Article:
As badly as the Dow Jones industrial average has been performing over the past eight weeks, the blue-chip stocks that make up that indicator are still doing a whole lot better than the shares of smaller companies.
Which brings up two questions: Are blue-chip stocks vulnerable to further price declines until they catch up with smaller stocks? Or is there some mitigating factor at work that makes these larger-capitalization stocks a much more attractive investment now than small stocks?
The answer to that question, of course, is vital for anyone who has enough nerve to want to invest in the stock market right now and is debating whether to go after shares of big or small companies.
Unfortunately for those investors, there aren't any concrete answers -- just theories -- for why big stocks are doing so "well." First, take a look at the numbers.
The Dow, which is made up of 30 big stocks like American Telephone & Telegraph Co., International Business Machines Corp. and General Electric Co., has fallen around 20 percent since mid-July. During that same period, the Nasdaq index of over-the-counter stocks is down nearly 31 percent. (The Standard & Poor's 500 index -- made up of 500 medium-size stocks -- and the Wilshire 5,000 index are down about as much as the Dow.)
Experts would ordinarily expect solid blue-chip stocks to outperform their weaker Nasdaq cousins in a bear market. Small companies, after all, might be hurt by a recession more than big companies. But the huge discrepancy in the performance of these two sectors of the stock market is puzzling many experts.
Now for some of the theories. The stocks of bigger companies are staying at better levels because:
Theory 1: Institutional investors are doing most of the buying on Wall Street nowadays and they, unlike small investors, are attracted more to top-flight companies.
Theory 2: Large companies tend to do more of their business overseas, where economic conditions aren't as bad as they are here.
Theory 3: These large stocks are the ones used in computerized trading programs. So they tend to take part in any market rally, whereas small stocks don't.
If any of these theories ultimately prove valid, then high-quality stocks may not be a bad investment at this time. But if the theories are faulty (either because institutional investors lose their craving for big stocks, or because the European economy slumps along with the United States), blue-chip issues could be in for some very rough times ahead.
Looked at another way, the Nasdaq index right now is just 7 percent higher than where it was before the bull market started in 1983. Even after its recent decline, the Dow is still 70 percent higher than 1983 levels.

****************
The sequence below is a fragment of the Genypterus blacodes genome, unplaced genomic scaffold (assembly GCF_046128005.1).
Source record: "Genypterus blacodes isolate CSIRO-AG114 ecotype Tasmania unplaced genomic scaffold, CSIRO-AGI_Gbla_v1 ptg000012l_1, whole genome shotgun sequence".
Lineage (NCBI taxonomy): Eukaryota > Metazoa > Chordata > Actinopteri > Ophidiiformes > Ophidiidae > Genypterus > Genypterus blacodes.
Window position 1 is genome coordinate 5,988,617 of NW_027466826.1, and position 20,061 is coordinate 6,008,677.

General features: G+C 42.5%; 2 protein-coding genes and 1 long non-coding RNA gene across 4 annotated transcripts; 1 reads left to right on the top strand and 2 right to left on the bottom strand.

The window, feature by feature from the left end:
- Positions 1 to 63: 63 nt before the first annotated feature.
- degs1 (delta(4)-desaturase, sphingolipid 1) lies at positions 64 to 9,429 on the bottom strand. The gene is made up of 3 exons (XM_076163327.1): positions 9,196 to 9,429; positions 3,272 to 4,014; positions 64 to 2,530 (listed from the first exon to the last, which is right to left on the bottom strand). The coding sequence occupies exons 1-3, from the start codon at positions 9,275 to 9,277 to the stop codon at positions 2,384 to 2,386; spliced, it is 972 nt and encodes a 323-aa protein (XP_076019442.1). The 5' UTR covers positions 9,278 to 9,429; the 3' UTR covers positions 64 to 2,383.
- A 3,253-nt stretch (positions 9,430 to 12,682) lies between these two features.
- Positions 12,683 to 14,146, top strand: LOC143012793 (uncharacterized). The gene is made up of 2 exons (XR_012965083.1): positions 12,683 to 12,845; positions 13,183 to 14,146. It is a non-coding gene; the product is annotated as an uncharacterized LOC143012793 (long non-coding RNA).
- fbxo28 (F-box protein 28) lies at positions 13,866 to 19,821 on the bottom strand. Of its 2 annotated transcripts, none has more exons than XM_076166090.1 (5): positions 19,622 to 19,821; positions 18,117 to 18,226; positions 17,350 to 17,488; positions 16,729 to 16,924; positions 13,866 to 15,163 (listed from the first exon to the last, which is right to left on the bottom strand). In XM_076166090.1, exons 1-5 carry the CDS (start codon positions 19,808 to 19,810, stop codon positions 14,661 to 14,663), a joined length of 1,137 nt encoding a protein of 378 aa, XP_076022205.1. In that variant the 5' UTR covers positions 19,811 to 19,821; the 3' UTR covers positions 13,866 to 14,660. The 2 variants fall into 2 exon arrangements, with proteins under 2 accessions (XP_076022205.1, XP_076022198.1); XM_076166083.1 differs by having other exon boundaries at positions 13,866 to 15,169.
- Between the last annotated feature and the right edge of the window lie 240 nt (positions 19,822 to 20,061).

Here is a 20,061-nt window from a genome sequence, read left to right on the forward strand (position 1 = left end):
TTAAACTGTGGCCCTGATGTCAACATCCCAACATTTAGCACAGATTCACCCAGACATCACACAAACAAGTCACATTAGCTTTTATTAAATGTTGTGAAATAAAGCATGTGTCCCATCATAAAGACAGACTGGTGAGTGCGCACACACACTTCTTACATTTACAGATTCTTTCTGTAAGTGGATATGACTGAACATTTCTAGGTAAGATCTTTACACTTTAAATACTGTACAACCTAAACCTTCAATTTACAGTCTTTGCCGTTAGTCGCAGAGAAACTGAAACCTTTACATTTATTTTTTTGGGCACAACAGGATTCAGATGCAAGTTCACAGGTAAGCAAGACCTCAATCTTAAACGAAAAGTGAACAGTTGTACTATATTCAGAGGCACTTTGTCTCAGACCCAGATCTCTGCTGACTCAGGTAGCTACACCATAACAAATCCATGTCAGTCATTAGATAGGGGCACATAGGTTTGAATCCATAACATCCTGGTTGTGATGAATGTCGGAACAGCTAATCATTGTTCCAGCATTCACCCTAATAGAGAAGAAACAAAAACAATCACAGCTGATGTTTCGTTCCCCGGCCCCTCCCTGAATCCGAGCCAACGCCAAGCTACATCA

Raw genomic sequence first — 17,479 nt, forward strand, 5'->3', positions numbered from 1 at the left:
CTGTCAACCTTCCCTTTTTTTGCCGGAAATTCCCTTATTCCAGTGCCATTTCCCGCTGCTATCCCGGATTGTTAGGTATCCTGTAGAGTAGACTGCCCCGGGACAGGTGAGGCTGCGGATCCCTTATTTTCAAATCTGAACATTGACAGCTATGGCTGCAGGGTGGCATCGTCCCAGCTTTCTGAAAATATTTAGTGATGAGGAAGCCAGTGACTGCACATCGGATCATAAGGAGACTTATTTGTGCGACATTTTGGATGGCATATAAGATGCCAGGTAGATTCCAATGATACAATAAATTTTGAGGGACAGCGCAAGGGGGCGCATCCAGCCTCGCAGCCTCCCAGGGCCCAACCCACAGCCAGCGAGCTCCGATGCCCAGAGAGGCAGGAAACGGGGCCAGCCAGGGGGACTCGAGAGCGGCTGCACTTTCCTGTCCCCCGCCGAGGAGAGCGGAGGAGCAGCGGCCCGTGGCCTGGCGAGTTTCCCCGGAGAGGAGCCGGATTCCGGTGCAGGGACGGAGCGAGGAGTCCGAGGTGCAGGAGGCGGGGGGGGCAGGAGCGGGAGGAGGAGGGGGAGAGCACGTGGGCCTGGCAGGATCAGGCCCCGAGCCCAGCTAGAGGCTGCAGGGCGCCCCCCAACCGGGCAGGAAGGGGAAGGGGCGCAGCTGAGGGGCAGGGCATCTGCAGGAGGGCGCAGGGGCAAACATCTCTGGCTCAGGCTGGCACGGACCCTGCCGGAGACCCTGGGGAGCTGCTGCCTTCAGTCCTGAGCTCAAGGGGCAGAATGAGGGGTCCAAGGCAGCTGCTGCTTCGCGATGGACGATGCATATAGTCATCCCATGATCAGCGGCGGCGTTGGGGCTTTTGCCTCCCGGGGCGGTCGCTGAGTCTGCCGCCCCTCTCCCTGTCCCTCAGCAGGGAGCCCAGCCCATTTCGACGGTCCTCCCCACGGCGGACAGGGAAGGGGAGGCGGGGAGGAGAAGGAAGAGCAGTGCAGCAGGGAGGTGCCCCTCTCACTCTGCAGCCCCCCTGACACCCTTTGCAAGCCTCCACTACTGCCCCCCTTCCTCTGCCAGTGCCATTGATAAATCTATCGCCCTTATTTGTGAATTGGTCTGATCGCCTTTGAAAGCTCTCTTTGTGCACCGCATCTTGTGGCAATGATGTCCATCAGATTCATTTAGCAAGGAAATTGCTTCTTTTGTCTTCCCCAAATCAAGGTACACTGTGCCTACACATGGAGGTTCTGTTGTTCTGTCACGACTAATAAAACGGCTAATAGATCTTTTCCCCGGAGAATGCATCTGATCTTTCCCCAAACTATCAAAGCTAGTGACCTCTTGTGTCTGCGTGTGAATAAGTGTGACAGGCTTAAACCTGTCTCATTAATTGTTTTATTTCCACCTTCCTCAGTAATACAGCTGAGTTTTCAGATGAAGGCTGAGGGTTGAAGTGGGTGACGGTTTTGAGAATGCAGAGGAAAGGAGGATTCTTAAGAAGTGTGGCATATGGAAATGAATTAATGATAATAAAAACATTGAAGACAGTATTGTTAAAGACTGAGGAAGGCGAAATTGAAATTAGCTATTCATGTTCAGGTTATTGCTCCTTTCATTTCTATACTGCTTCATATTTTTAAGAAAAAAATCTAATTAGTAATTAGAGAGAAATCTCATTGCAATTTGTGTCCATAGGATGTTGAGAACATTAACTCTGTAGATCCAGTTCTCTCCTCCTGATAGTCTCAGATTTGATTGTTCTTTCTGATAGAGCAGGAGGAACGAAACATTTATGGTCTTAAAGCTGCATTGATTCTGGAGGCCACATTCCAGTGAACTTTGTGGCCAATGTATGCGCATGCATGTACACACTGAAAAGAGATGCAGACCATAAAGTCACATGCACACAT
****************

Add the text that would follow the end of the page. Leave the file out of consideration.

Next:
If blue-chip stocks ever decide to mimic the full Nasdaq decline, the Dow could fall another 1,000 points.
Matsushita Electric Industrial Co.'s recent interest in MCA Inc. gave Wall Street hope that, finally, foreign companies were again becoming interested in buying American firms.
But sources in the mergers and acquisitions business said drawing that conclusion would be wrong. Foreigners, they said, aren't showing much interest in U.S. companies even though the dollar and American stock prices have both become extremely weak recently.
One investment banker said both European and Japanese banks are in such internal chaos that lending money to corporations that want to make acquisitions is the furthest thing from their minds. And there are only a handful of companies -- Matsushita being one of them -- that could make a substantial acquisition without having to borrow heavily.
Mergers and acquisitions were down sharply this year, which has cut into Wall Street's profits as well as the earnings of investors who play the takeover game. According to accounting firm KPMG Peat Marwick, the total number of deals around the world dropped to 1,884, compared with 2,052 in the same period last year. The value of deals this year totaled $84.3 billion, compared with $88.2 billion last year.
Other sources who generally handle American companies buying other American companies say business hasn't improved there either. While the usual divesting of unwanted businesses is going on at some corporations, few appear interested in expanding through acquisitions.
The long and short of the situation is that the mergers and acquisitions business -- once thought to be only on a hiatus from the pace of the 1980s -- may not rebound any time soon.
Ever since Chase Manhattan led the way a few weeks ago, a growing number of banks have been reducing dividend payments as one way to get their financial houses in order.
Who'll be next? Prudential-Bache Securities Inc. recently posted these odds for some of the largest banks:
Above 50 percent probability within one year: Citicorp, Manufacturers Hanover and First Interstate.
Between 25 percent and 50 percent probability within one year: Bank of New York, First Chicago, PNC Financial and a second cut at Chase Manhattan.
Between 25 percent and 50 percent probability within two years: Barnett Banks, C&S/Sovran, Corestates, First Union, Norwest, Security Pacific, SunTrust and Wells Fargo.
Between 10 percent and 25 percent probability within two years: Banc One, BankAmerica, Bankers Trust and Boatmen's.
Tougher regulations by government authorities trying to head off a savings and loan-type fiasco, bad real estate loans and threats to their debt ratings are behind the dividend cuts at banks. Also, as the prices of bank stocks decline, the dividend yields are becoming too high to justify. John Crudele is a columnist for the New York Post.